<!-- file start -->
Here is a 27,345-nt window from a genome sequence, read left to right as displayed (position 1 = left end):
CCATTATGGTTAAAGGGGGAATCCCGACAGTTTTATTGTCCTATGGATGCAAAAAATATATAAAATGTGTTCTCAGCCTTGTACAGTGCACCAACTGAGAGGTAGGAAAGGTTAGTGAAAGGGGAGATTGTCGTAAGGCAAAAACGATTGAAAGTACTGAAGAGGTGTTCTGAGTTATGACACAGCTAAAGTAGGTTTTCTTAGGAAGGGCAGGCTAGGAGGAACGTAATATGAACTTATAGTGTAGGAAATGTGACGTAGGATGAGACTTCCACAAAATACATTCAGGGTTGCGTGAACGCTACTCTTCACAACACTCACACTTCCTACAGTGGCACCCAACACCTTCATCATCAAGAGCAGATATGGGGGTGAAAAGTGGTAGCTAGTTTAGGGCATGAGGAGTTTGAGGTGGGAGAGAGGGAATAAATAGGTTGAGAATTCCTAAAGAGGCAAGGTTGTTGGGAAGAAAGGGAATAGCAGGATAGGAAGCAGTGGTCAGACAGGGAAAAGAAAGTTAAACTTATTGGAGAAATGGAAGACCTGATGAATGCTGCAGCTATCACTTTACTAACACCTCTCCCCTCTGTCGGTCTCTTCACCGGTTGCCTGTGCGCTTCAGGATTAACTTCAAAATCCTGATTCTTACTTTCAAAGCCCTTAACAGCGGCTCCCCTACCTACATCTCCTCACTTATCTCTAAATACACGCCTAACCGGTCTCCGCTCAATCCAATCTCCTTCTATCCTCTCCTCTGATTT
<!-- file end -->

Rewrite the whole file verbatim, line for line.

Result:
Here is a 27,345-nt window from a genome sequence, read left to right as displayed (position 1 = left end):
CCATTATGGTTAAAGGGGGAATCCCGACAGTTTTATTGTCCTATGGATGCAAAAAATATATAAAATGTGTTCTCAGCCTTGTACAGTGCACCAACTGAGAGGTAGGAAAGGTTAGTGAAAGGGGAGATTGTCGTAAGGCAAAAACGATTGAAAGTACTGAAGAGGTGTTCTGAGTTATGACACAGCTAAAGTAGGTTTTCTTAGGAAGGGCAGGCTAGGAGGAACGTAATATGAACTTATAGTGTAGGAAATGTGACGTAGGATGAGACTTCCACAAAATACATTCAGGGTTGCGTGAACGCTACTCTTCACAACACTCACACTTCCTACAGTGGCACCCAACACCTTCATCATCAAGAGCAGATATGGGGGTGAAAAGTGGTAGCTAGTTTAGGGCATGAGGAGTTTGAGGTGGGAGAGAGGGAATAAATAGGTTGAGAATTCCTAAAGAGGCAAGGTTGTTGGGAAGAAAGGGAATAGCAGGATAGGAAGCAGTGGTCAGACAGGGAAAAGAAAGTTAAACTTATTGGAGAAATGGAAGACCTGATGAATGCTGCAGCTATCACTTTACTAACACCTCTCCCCTCTGTCGGTCTCTTCACCGGTTGCCTGTGCGCTTCAGGATTAACTTCAAAATCCTGATTCTTACTTTCAAAGCCCTTAACAGCGGCTCCCCTACCTACATCTCCTCACTTATCTCTAAATACACGCCTAACCGGTCTCCGCTCAATCCAATCTCCTTCTATCCTCTCCTCTGATTT